6 episodes

NPR's Up First is the news you need to start your day. The three biggest stories of the day, with reporting and analysis from NPR News — in 10 minutes. Available weekdays by 6 a.m. ET, with hosts Rachel Martin, Noel King and Steve Inskeep. Now available on Saturdays by 8 a.m. ET, with hosts Lulu Garcia-Navarro and Scott Simon. Subscribe and listen, then support your local NPR station at donate.npr.org.

Up First NPR

    • News
    • 4.6 • 46.5K Ratings

NPR's Up First is the news you need to start your day. The three biggest stories of the day, with reporting and analysis from NPR News — in 10 minutes. Available weekdays by 6 a.m. ET, with hosts Rachel Martin, Noel King and Steve Inskeep. Now available on Saturdays by 8 a.m. ET, with hosts Lulu Garcia-Navarro and Scott Simon. Subscribe and listen, then support your local NPR station at donate.npr.org.

    Thursday, July 29, 2021

    Thursday, July 29, 2021

    Senate Democrats and Republicans came together to advance a roughly $1 trillion proposal to improve the country's aging infrastructure, a deal months in the making. Also, President Biden is set to announce that all civilian federal employees must be vaccinated against the coronavirus or submit to regular testing and other restrictions. And, a look at how global warming is driving extreme and deadly weather this summer.

    • 13 min
    Wednesday, July 28, 2021

    Wednesday, July 28, 2021

    The Centers for Disease Control and Prevention revised its guidance on wearing masks and is now recommending that some fully vaccinated people wear masks indoors if they live in areas with significant or high coronavirus spread. Also, four police officers testified about the physical and verbal assaults they faced responding to the Jan. 6 riot at the U.S. Capitol in a highly emotional hearing. And, Olympic champion Simone Biles' withdrawal from the team and all-around competition at the Tokyo Olympics is renewing a conversation about the pressures and mental stress of elite athletes.

    • 13 min
    Tuesday, July 27, 2021

    Tuesday, July 27, 2021

    Four police officers who defended the U.S. Capitol on January 6 will be the first to testify today when a House select committee opens its investigation. Also, in New York City, all city workers are being told they have to be vaccinated by mid-September. This is one of several vaccine mandates popping up around the country for health care workers and federal workers as coronavirus cases are on the rise again. And, for the first time, a federal opioid trial goes to closing arguments. Three of the nation's biggest drug wholesalers are accused of shipping millions of pills to rural communities in West Virginia.

    • 13 min
    Monday, July 26, 2021

    Monday, July 26, 2021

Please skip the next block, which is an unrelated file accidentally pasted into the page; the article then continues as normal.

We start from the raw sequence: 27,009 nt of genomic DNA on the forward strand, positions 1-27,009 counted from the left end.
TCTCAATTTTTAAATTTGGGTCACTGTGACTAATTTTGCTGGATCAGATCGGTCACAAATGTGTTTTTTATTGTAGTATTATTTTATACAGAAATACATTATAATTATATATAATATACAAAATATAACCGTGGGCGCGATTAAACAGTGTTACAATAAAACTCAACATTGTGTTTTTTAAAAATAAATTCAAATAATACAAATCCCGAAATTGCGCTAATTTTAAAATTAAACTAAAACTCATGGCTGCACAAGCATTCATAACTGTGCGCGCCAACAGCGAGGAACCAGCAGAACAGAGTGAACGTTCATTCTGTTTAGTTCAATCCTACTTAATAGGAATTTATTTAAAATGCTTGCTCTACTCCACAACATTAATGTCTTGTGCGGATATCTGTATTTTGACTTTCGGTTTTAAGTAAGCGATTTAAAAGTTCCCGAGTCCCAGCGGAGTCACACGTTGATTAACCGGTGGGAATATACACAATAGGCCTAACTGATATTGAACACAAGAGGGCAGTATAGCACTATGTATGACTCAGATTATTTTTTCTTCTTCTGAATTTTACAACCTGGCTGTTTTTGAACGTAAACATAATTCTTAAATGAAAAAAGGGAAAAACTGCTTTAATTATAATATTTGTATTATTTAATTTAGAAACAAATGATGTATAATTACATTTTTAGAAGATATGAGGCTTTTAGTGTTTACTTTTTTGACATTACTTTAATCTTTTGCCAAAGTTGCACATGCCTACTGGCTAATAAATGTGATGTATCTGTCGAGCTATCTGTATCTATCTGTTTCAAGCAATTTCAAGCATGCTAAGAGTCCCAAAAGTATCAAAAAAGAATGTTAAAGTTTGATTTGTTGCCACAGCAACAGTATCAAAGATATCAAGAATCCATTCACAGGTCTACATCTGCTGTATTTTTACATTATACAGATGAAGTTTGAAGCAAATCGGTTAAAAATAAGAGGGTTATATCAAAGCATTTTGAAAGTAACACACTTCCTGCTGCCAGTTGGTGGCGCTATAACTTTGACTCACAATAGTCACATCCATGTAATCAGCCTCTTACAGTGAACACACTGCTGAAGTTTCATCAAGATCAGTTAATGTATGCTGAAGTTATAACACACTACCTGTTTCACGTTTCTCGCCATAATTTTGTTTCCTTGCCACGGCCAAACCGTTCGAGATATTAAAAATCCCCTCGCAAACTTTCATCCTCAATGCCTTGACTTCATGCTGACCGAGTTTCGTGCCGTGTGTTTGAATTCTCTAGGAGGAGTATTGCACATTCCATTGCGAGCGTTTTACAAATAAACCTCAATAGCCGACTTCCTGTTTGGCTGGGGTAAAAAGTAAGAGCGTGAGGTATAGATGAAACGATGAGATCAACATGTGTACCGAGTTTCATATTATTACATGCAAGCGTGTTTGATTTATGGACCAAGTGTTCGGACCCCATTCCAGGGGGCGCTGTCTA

A surge in coronavirus cases across the U.S. fueled by the delta variant is prompting a growing number of public health experts to call for everyone to mask back up, especially indoors. Also, Iraq's prime minister is in Washington to meet with President Biden, and on the table is how long to keep U.S. troops stationed in Iraq. And, more than 200 of the world's leading climate scientists come together today — to summarize how the Earth's climate has changed — and what the future looks like.

    • 13 min
    BONUS: The Indicator: Inflation Or Shrinkflation?

    BONUS: The Indicator: Inflation Or Shrinkflation?

    This week's bonus episode of Up First comes from NPR's daily business podcast The Indicator from Planet Money. The Bureau of Labor Statistics updates the Consumer Price Index each month. The latest number shows a 5.4% increase over the last twelve months. That has some inflation watchers worried. So how do we measure inflation? And what about inflation's sneaky cousin, "shrinkflation"?

    • 20 min
    Saturday, July 24, 2021

    Saturday, July 24, 2021

    The Tokyo Olympic Games are now underway, despite the pandemic and controversy. Better masks and masking techniques can help guard against the more transmissible delta variant of the coronavirus. Attorney General Merrick Garland traveled to Chicago to address gun violence.

    • 15 min

Customer Reviews

4.6 out of 5
46.5K Ratings

46.5K Ratings

Neanah ,

Brief and unbiased

Anyone saying NPR is biased heard that on Fox and has never listened to NPR. They trip over themselves to be non biased. Anyway this is a nice summary of what’s going on to start your day.

Erosion YT ,

Good Show, Some Bias

The audio design of this show is great. It’s very pleasant to listen too. As for the content, it covers lots of different news, everything from politics, environmental, and sports. There is some bias towards the left, and not a lot of hard investigation. Also, I have not watched a single second of Fox News ever in my life so I’m not just saying it’s biased because of fox, I’m saying it because I actually think it is a little.

Swingchat ,

Just not what it used to be...

I don’t take joy in leaving NPR. I used to listen to all of their programs, donate money... but oh boy, then they start to get so woke and it’s just unlistenable anymore.

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